Guided wave structural health monitoring offers the prospect of continuous interrogation of large plate-like structures with a sparse network of permanently attached sensors. Currently, the most common approach is to monitor changes in the received signals by subtraction from a reference signal obtained when the structure was known to be defect-free. In this paper a comparison is made between this defect-free subtraction approach and a technique in which low-frequency vibration modulation of guided wave signals is used to detect nonlinear scatterers. The modulation technique potentially overcomes the need for the defect-free reference measurement as the subtraction is now made between different parts of an externally applied low-frequency vibration. Linear defects were simulated by masses bonded onto a plate and nonlinear scatterers were simulated by loading a similar mass against the plate. The experimental results show that the defect-free subtraction technique performs well in detecting the bonded mass whereas the modulation technique is able to discriminate between the bonded and loaded masses. Furthermore, because the modulation technique does not require a defect-free reference, it is shown to be relatively independent of temperature effects, a significant problem for reference based subtraction techniques. © 2009 IOP Publishing Ltd.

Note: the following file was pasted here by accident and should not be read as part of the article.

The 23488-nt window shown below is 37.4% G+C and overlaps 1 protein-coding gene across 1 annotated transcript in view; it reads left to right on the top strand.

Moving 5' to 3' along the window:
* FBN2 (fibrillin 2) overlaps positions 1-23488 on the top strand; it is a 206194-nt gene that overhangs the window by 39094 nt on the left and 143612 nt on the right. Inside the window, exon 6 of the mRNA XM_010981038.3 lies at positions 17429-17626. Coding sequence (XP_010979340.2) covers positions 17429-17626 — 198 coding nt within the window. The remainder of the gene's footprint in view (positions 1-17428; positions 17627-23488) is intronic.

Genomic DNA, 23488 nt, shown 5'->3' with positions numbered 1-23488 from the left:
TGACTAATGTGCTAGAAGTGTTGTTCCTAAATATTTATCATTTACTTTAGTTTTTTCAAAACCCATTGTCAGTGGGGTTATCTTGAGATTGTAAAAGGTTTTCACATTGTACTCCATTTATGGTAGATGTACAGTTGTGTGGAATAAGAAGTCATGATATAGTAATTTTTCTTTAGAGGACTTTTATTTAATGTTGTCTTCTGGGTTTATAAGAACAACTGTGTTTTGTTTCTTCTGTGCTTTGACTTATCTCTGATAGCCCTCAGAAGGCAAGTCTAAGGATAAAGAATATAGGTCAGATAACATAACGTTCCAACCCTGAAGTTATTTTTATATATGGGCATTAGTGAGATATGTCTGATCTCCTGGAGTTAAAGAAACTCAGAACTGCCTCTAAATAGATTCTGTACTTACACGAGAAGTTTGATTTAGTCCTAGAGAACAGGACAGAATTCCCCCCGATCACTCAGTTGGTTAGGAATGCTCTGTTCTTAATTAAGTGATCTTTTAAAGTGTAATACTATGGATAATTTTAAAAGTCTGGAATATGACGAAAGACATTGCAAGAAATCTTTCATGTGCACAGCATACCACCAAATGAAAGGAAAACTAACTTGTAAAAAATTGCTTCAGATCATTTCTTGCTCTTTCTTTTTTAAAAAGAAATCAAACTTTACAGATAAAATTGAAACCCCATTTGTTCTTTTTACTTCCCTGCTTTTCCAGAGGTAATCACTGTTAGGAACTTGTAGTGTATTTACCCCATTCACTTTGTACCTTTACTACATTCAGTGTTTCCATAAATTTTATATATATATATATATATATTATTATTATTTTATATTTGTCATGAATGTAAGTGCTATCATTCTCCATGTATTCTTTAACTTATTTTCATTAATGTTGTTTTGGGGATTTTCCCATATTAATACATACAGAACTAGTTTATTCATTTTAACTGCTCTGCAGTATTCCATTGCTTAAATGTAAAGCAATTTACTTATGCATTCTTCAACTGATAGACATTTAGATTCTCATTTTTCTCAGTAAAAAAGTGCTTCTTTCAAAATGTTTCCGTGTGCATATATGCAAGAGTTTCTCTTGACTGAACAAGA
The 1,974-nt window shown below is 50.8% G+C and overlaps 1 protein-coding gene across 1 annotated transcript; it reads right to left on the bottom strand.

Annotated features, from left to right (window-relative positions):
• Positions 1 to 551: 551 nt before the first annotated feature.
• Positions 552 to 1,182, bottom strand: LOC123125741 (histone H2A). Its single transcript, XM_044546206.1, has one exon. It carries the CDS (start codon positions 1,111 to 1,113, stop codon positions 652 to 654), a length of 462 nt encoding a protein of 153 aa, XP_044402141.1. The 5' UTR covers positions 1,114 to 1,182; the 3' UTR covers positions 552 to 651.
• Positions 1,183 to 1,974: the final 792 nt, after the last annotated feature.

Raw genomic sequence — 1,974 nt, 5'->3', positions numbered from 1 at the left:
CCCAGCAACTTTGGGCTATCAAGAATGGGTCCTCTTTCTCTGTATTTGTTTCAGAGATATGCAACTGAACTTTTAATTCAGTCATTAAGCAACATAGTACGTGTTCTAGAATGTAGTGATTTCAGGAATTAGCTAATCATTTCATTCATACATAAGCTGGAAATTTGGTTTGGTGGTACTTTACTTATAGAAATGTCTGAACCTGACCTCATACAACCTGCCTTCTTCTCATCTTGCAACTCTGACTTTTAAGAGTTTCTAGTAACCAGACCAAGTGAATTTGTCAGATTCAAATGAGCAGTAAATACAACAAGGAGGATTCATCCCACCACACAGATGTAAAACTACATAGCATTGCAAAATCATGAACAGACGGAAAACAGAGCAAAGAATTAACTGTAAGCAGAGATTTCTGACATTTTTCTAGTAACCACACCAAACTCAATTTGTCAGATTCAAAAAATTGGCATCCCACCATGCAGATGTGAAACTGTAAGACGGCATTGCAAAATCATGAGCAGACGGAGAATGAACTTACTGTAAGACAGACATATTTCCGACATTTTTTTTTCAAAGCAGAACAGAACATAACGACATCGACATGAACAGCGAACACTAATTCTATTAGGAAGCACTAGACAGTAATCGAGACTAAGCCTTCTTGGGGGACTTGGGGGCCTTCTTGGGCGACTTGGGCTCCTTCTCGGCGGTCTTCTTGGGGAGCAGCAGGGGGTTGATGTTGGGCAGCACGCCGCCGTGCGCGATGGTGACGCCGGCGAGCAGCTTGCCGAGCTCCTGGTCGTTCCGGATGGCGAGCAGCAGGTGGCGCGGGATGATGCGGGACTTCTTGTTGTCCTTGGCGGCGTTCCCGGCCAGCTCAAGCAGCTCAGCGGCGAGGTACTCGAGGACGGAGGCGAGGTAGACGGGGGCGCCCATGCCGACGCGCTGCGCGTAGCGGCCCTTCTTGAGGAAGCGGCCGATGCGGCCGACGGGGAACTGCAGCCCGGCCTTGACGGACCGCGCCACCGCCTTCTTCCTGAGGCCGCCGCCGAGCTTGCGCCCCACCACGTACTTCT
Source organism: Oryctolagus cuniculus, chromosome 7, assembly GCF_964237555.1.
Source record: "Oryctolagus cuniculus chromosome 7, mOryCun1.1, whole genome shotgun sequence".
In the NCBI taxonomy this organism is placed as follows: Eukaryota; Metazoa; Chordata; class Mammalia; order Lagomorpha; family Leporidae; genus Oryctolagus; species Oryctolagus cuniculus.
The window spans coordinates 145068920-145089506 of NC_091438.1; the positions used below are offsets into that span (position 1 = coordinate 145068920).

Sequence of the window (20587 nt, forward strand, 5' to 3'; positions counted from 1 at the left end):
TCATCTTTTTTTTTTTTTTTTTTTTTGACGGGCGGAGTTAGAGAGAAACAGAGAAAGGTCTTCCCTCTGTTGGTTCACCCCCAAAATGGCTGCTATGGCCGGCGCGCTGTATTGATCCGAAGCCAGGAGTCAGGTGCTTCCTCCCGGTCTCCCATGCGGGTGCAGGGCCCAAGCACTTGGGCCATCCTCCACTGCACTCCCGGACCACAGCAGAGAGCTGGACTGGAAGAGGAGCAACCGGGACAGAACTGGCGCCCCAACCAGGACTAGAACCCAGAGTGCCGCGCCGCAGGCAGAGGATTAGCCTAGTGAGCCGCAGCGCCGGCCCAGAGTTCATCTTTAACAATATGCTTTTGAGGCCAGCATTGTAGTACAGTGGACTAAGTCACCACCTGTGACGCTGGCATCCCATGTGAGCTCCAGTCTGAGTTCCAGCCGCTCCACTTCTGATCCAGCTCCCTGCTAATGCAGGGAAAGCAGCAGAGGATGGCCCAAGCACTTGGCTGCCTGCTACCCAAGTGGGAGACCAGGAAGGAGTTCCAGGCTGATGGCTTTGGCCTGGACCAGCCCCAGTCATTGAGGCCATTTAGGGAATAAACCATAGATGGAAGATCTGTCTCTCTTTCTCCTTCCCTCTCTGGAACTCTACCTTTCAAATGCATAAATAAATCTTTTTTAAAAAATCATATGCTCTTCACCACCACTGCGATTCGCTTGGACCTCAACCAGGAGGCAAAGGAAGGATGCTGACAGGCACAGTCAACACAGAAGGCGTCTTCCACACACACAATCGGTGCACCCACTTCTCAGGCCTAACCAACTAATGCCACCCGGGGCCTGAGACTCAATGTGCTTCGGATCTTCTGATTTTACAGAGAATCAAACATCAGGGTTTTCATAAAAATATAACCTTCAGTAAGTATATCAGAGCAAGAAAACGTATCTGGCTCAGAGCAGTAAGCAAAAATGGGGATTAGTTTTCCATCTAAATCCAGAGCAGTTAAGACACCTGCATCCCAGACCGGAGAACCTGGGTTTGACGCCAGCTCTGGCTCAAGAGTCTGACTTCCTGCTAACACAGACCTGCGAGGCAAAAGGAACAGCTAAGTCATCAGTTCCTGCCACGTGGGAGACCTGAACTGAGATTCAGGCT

|Translated title of the contribution||Low-frequency vibration modulation of guided waves to image nonlinear scatterers for structural health monitoring|
|Pages (from-to)||1 - 8|
|Number of pages||8|
|Journal||Smart Materials and Structures|
|Publication status||Published - 18 Aug 2009|